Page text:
Genotyping of Francisella tularensis Strains by Pulsed-Field Gel Electrophoresis, Amplified Fragment Length Polymorphism Fingerprinting, and 16S rRNA Gene Sequencing

German Historical Institute, Washington DC, Washington, Washington, D.C., United States
Journal of Clinical Microbiology (Impact Factor: 3.99). 09/2002; 40(8):2964-72. DOI: 10.1128/JCM.40.8.2964-2972.2002
Source: PubMed


We evaluated three molecular methods for identification of Francisella strains: pulsed-field gel electrophoresis (PFGE), amplified fragment length polymorphism (AFLP) analysis, and 16S rRNA gene
sequencing. The analysis was performed with 54 Francisella tularensis subsp. holarctica, 5 F. tularensis subsp. tularensis, 2 F. tularensis subsp. novicida, and 1 F. philomiragia strains. On the basis of the combination of results obtained by PFGE with the restriction enzymes XhoI and BamHI, PFGE revealed seven pulsotypes, which allowed us to discriminate the strains to the subspecies level and which even allowed
us to discriminate among some isolates of F. tularensis subsp. holarctica. The AFLP analysis technique produced some degree of discrimination among F. tularensis subsp. holarctica strains (one primary cluster with three major subclusters and minor variations within subclusters) when EcoRI-C and MseI-A, EcoRI-T and MseI-T, EcoRI-A and MseI-C, and EcoRI-0 and MseI-CA were used as primers. The degree of similarity among the strains was about 94%. The percent similarities of the AFLP
profiles of this subspecies compared to those of F. tularensis subsp. tularensis, F. tularensis subsp. novicida, and F. philomiragia were less than 90%, about 72%, and less than 24%, respectively, thus permitting easy differentiation of this subspecies.
16S rRNA gene sequencing revealed 100% similarity for all F. tularensis subsp. holarctica isolates compared in this study. These results suggest that although limited genetic heterogeneity among F. tularensis subsp. holarctica isolates was observed, PFGE and AFLP analysis appear to be promising tools for the diagnosis of infections caused by different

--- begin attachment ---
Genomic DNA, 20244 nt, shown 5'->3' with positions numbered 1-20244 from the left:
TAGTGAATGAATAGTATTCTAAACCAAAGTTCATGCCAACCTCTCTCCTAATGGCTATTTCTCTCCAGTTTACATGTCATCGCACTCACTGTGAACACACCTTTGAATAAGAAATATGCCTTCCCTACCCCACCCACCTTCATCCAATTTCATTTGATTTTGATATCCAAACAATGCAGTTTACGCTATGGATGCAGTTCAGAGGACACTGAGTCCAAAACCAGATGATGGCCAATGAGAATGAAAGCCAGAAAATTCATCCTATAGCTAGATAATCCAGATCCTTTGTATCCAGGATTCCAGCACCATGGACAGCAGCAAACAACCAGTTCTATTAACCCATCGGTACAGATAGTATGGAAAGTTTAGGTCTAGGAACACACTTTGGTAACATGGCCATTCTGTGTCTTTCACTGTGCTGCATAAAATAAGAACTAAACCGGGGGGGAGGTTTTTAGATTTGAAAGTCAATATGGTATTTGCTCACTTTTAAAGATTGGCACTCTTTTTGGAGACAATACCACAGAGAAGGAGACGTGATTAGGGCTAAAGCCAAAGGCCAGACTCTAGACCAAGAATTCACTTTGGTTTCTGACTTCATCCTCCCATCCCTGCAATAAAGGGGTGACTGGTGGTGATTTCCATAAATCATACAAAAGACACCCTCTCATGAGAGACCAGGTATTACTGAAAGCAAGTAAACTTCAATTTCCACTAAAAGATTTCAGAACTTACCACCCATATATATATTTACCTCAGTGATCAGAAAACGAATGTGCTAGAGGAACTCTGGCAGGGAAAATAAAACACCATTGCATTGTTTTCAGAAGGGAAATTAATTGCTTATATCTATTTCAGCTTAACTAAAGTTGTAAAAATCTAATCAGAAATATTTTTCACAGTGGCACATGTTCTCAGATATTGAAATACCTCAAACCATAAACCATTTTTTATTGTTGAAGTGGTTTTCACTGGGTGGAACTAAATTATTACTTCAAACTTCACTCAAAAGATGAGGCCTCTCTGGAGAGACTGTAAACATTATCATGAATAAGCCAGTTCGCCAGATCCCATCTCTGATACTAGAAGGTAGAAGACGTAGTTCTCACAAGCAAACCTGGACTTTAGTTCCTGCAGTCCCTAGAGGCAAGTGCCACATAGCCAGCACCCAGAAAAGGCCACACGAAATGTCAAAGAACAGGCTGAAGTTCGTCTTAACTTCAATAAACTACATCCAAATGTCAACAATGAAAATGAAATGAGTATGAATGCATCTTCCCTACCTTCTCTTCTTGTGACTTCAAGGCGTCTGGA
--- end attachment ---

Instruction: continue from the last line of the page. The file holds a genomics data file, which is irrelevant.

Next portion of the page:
subspecies of F. tularensis and suitable techniques for the differentiation of individual strains.

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    • "Two subspecies of F. tularensis, subspecies tularensis (type A) and subspecies holarctica (type B) are of clinical importance in causing tularemia [3]. Differentiation between these two subspecies is based on biochemical testing, molecular typing methods, virulence, and epidemiological characteristics [3], [4]-[11]. Geographically, F. tularensis subsp. "
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    ABSTRACT: Francisella tularensis subspecies tularensis (type A) and holarctica (type B) are of clinical importance in causing tularemia. Molecular typing methods have further separated type A strains into three genetically distinct clades, A1a, A1b and A2. Epidemiological analyses of human infections in the United States suggest that A1b infections are associated with a significantly higher mortality rate as compared to infections caused by A1a, A2 and type B. To determine if genetic differences as defined by molecular typing directly correlate with differences in virulence, A1a, A1b, A2 and type B strains were compared in C57BL/6 mice. Here we demonstrate significant differences between survival curves for infections caused by A1b versus A1a, A2 and type B, with A1b infected mice dying earlier than mice infected with A1a, A2 or type B; these results were conserved among multiple strains. Differences were also detected among type A clades as well as between type A clades and type B with respect to bacterial burdens, and gross anatomy in infected mice. Our results indicate that clades defined within F. tularensis subsp. tularensis by molecular typing methods correlate with virulence differences, with A1b strains more virulent than A1a, A2 and type B strains. These findings indicate type A strains are not equivalent with respect to virulence and have important implications for public health as well as basic research programs.
    Full-text · Article · Apr 2010 · PLoS ONE